Slimantics: An unanswered prayer ...

August 10, 2012 10:57:06 AM

Slim Smith - [email protected]


It is the custom of the Caledonia Board of Aldermen to begin each of its monthly meetings with an invocation delivered by Town Attorney Jeff Smith. 


I do not know if Smith tailors the prayer to each month's agenda or if he simply follows a time-honored script, like the Book of Common Prayer, for example. 


Tuesday, I attended my first Caledonia board meeting. Smith's invocation included a plea for divine intervention that would permit the board to "disagree without being disagreeable." 


Alas, it was a petition that was not granted. 


I doubt this rates as much of a surprise for those who have been following this board for any length of time. 


"Disagreeable" is the default setting for this group.  


One example from Tuesday's most recent monthly conflagration should be sufficient to convey the general tenor of these proceedings. 


It involved a matter of business so benign that it would be hard to imagine that any sort of conflict could emerge from it. 


Susan Bell, the co-chair of the town's annual Caledonia Day celebration, came to present the Board with a $4,000 check, the first installment of an $8,000 grant from the Columbus-Lowndes Convention and Visitors Bureau.  


That's good, happy news, right? I mean, could there possibly be any point of contention in such a matter? 


You should know better than that. 


Here is how the discussion unfolded: 


Bell noted that the $8,000 would be enough to pay for the entertainment. 


Mayor George Gerhart asked, "What entertainment are you getting for that money?'' 


Bell was on that question like a wolf on a pork chop. 


"You?" she hissed. "You? Mayor, it's 'We.' It's Caledonia. It's 'We.'" 


There are two things I gleaned from this exchange: 1. It is wise to choose your words very carefully at these meetings; 2. No one chooses his words very carefully at these meetings.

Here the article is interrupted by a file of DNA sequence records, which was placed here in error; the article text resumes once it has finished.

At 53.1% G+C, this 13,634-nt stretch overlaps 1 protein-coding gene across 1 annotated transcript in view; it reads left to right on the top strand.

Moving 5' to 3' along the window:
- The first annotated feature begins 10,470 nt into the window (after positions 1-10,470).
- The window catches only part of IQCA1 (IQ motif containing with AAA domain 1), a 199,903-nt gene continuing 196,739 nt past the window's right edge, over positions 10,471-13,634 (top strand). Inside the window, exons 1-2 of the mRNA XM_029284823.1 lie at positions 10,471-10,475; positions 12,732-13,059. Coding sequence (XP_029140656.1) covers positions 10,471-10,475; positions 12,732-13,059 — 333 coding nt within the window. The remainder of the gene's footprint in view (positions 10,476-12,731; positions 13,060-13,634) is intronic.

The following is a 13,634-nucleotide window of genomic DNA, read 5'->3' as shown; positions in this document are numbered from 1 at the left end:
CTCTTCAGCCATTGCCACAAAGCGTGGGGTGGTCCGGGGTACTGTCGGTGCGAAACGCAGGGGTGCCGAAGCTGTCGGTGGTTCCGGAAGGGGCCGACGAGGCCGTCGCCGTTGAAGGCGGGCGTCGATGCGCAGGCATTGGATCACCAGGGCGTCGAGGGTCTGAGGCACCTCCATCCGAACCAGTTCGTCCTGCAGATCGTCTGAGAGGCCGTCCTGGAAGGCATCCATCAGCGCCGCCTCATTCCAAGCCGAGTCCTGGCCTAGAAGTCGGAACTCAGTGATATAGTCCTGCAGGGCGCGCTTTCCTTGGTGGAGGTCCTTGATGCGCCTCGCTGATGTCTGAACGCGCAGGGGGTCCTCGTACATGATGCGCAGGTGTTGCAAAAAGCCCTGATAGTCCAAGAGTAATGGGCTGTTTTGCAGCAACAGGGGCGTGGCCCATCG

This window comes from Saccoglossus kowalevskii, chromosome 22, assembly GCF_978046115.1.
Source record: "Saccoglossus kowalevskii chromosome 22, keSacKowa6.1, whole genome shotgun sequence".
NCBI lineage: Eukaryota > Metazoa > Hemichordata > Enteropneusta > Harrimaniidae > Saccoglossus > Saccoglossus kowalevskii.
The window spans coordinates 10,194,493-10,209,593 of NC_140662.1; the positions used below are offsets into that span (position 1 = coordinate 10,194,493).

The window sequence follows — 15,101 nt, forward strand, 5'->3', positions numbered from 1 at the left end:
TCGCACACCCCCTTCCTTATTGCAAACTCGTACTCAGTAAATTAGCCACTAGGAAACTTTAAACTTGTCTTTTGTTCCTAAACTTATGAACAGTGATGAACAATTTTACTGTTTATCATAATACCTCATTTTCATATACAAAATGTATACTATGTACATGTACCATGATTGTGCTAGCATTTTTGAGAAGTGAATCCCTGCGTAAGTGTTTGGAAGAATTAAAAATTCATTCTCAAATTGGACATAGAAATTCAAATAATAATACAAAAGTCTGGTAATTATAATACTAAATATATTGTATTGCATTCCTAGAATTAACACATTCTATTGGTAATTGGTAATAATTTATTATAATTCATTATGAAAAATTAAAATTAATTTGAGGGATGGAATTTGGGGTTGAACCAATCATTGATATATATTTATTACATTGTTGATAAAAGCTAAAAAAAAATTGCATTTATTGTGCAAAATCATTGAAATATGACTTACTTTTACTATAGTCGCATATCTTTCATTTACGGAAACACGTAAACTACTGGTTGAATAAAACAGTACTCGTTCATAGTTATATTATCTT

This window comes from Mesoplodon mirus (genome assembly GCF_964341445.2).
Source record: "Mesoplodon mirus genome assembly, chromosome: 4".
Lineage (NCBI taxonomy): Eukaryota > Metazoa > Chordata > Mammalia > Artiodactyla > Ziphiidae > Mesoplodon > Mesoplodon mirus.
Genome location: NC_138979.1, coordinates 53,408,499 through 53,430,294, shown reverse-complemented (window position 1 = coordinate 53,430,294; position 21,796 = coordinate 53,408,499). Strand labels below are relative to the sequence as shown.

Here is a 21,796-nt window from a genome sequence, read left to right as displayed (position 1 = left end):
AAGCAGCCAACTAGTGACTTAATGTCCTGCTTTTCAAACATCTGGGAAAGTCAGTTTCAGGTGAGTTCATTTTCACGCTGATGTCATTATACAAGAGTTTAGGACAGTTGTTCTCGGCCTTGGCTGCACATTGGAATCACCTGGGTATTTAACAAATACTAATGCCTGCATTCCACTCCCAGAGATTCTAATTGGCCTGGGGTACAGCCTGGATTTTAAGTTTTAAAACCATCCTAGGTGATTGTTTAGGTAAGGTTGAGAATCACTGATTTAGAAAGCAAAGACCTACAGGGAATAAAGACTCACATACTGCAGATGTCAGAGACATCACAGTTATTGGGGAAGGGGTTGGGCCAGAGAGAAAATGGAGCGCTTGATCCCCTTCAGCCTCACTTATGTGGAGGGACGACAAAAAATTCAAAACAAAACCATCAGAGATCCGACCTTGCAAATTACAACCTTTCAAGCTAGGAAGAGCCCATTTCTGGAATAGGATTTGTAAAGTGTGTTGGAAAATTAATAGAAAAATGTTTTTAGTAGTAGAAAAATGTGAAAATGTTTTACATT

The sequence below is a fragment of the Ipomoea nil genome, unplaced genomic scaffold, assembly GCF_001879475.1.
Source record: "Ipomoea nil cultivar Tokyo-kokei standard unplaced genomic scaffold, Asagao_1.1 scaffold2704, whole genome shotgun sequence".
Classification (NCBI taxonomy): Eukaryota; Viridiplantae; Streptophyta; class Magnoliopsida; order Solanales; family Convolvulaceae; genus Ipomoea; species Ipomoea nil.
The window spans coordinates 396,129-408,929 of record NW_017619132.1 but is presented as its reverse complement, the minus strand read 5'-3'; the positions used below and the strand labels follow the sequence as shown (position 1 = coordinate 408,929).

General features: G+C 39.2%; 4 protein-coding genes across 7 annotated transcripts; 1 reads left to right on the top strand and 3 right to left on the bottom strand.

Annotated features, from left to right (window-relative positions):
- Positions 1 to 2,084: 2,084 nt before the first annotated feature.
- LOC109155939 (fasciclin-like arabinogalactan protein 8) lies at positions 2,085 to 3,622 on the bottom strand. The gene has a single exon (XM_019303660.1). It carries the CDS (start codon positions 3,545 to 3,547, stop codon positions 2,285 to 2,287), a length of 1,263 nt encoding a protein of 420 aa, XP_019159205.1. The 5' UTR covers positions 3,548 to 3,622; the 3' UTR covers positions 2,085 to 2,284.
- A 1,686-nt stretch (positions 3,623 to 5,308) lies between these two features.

It is clear that the relationship between the mayor and most of the Board is contentious. Some say it is a function of a very closely-contested mayoral race, a race Gerhart won by a scant six votes. While it is true that most of Tuesday's collisions pitted the mayor butting heads with the board members, I strongly suspect the problems go much deeper. 


Before and after the meeting, I was able to talk to three long-time residents about Caledonia government. I wanted to understand the root cause for the caustic atmosphere that seems to regularly permeate the board meetings. 


Each gave me an explanation and each version was more in conflict than in agreement. Each told a tale of grudges and injustices, of nepotism and favoritism, of alliances and factions.  


Unraveling those versions is about as easy as diagramming a Faulkner sentence: It is far too complex and convoluted for me to unpack. 


But what seems obvious is that on this Board, the personalities have obscured the purpose. 


It is painfully apparent that, in the toxic environment of the board meetings, hardly anything that comes before the Board is judged on its own merits. Instead, every item is immersed in the intrigue of battle, where the enemy of my enemy is my friend.  


I suspect that was much the case in the Board's 4-1 decision to dismiss the grievance filed by water technician Trey Robertson. The decision seemed to be based on something other than the material facts, if the Board's discussion of the matter before the vote is any indication. I also suspect that the Board will soon regret its handling of the whole affair. And I further suspect that it will be a costly lesson. In this regard, the Board is forever facing up to costly mistakes, not that it seems to influence its behavior to any meaningful degree. Caledonia must be wallowing around in extra money. 


To some degree, I can understand some of the dynamics at play here. Caledonia is a small town. Everybody knows everybody, which means everybody has a history with everybody. Throw in the fact that just about every city employee is related to someone sitting in the board room and you can see how town business becomes personal business. 


Even so, I cannot imagine that this is the plight of every small town. Somehow, those town leaders manage to function without bitter divisions, for the good of the communities they serve. 


I do think that everyone in that board room cares about Caledonia. But I believe those good intentions are too often undermined by the burning memory of slights, both recent and ancient, real and imagined. 


These board members are clearly engaged in a war of attrition. In the meantime, it is the good people of Caledonia who ultimately pay the cost. 


Every board meeting is a public relations nightmare for the town. 


Who's to blame? 


A better question: Who isn't?

Slim Smith is a columnist and feature writer for The Dispatch. His email address is [email protected]